Asymptomatic patients with raised TSH and normal FT4 concentration are known as subclinical hypothyroid. Subclinical hypothyroidism is mild thyroid disorder if left untreated leads to overt hypothyroidism in many cases. Subclinical hypothyroidism has adverse effect on lipid profile, but available reports are controversial [4]. Some SCH patients have vague complaints like malaise, dizziness, bradycardia, psychiatric disorders.

Materials and Methods

This is a cross sectional study including subjects reporting to NRI General Hospital, Guntur from June 2009 to May 2010 for routine check up. The subjects in the study group had no history of medication for any thyroid disorder, thyroidectomy or any exposure to radioiodine. None of the subjects were diagnosed for any renal, hepatic or pancreatic disorder, diabetes mellitus or familial hypercholesterolemia. Secondary data of the subjects was collected from the outpatient card and report form. The subjects with elevated TSH levels (5.5μIU/ml to 10μIU/ml) but normal FT4 were considered as SCH (Sub-clinical Hypothyroidism).

5 ml venous blood sample was collected from each patient after an overnight fast. The blood was allowed to clot at room temperature and then centrifuged at 3000 rpm for 5 minutes. Serum was separated and was used for analysis. The serum levels of TSH and FT4 was estimated by Siemens Centaur CP kit on Centaur CP. Lipid profile (Total Cholesterol, Triglyceride and AHDL cholesterol) was analyzed using Siemens Dimension Clinical Chemistry (Flex reagent cartridge) kits on Dade Behring instrument. LDL cholesterol was calculated by Friedewald’s formula. BioRad Controls were used as Quality Control material. The samples were analyzed only when the control values were within one standard deviation.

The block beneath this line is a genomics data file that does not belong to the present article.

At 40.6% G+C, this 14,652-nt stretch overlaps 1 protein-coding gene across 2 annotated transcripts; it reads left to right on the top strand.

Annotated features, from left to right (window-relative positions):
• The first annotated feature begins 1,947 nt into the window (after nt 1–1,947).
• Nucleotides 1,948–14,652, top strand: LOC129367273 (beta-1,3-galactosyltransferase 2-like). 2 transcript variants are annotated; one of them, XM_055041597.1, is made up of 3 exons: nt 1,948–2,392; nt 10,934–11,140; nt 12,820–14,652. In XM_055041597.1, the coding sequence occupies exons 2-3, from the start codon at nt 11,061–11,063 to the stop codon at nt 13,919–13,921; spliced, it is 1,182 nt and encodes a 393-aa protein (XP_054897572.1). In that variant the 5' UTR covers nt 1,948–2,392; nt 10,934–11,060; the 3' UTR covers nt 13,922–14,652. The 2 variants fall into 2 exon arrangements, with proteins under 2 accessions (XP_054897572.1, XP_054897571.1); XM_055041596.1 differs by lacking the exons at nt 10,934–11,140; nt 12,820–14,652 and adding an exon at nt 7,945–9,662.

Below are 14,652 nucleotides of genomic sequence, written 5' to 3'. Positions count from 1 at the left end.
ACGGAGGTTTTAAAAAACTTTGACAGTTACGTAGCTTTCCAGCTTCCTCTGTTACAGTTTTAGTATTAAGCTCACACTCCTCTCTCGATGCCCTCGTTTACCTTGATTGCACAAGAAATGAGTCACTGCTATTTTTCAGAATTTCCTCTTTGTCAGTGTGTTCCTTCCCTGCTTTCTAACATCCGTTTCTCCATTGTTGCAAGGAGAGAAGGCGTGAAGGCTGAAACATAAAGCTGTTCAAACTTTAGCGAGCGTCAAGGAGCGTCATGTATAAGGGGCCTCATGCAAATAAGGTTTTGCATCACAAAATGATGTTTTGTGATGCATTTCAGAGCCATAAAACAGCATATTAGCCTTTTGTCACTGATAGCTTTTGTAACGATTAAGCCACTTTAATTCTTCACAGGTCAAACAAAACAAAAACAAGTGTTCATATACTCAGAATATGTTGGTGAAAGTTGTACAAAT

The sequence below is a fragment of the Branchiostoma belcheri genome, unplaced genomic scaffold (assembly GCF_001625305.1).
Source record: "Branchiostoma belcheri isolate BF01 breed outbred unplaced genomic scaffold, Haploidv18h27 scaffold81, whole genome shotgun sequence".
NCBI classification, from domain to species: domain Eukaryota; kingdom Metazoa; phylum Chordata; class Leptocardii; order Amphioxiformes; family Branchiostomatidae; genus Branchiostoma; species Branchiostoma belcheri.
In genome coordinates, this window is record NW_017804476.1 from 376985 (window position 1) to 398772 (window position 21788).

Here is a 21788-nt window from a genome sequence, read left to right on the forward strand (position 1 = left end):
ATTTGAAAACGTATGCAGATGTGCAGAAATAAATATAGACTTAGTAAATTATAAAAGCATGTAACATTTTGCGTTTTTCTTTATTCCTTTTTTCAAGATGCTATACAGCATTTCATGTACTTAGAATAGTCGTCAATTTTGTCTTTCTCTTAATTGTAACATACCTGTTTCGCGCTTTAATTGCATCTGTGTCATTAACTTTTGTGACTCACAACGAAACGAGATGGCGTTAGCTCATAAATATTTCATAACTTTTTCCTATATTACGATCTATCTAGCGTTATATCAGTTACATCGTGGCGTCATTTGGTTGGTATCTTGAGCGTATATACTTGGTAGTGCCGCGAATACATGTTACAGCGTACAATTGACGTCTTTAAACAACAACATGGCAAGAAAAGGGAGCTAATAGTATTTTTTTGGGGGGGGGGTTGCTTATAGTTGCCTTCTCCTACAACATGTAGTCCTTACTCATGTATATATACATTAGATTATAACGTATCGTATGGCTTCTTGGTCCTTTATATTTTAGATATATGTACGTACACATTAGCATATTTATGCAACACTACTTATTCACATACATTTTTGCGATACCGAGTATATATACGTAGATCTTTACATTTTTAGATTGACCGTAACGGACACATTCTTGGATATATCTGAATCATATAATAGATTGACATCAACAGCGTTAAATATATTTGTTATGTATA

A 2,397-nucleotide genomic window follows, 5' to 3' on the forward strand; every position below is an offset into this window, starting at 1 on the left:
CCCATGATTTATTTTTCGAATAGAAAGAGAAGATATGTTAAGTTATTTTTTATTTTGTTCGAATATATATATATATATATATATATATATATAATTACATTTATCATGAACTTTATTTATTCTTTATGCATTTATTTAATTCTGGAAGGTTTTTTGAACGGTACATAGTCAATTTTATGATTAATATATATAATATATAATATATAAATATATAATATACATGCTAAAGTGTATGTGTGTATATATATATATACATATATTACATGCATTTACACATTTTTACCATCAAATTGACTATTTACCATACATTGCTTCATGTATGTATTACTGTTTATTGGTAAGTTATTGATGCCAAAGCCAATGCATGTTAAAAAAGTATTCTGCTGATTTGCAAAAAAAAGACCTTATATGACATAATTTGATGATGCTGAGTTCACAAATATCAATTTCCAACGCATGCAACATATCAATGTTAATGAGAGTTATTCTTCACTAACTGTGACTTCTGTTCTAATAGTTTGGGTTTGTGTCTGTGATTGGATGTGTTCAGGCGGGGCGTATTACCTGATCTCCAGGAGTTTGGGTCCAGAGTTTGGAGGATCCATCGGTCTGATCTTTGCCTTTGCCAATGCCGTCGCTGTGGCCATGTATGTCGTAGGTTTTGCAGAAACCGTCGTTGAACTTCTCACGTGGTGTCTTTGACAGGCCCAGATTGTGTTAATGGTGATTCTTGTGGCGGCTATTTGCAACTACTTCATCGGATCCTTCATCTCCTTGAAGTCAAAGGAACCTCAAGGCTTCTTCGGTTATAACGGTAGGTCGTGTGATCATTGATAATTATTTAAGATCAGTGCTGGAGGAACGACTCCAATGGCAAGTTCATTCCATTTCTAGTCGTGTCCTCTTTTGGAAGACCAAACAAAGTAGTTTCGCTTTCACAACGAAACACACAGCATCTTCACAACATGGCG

1157 subjects in the age group of 17 to 85 years were taken in the study of which included 686 males and 471 females. Out of total subjects screened 96 were found to be SCH. The TSH value above 5.5 to 10μIU/ml and Free T4 within normal range was taken as the criteria for SCH. The prevalence of SCH in the study was 8.29%. Of the 96 cases, 45(46.87%) were males and 51(53.13%) were females. The most common age group, mode for males SCH was found to be 69 years whereas mean age was 50.20 years (SD=11.04). In females the mode was 60 years and mean age was found to be 48.02 years (SD=9.89). The regression lines were drawn and regression analysis was performed using MS Office 2003 version. The TSH level is significantly correlated with Total Cholesterol (r=0.364, p=0.0002, F=14.372, df =1, 95). The TSH level is significantly correlated with LDL cholesterol (r=0.293, p=0.003, F=8.844, df =1, 95). Mean of Total Cholesterol was 203.41, SE=2.97. Mean of LDL was 118.1, SE=3.04.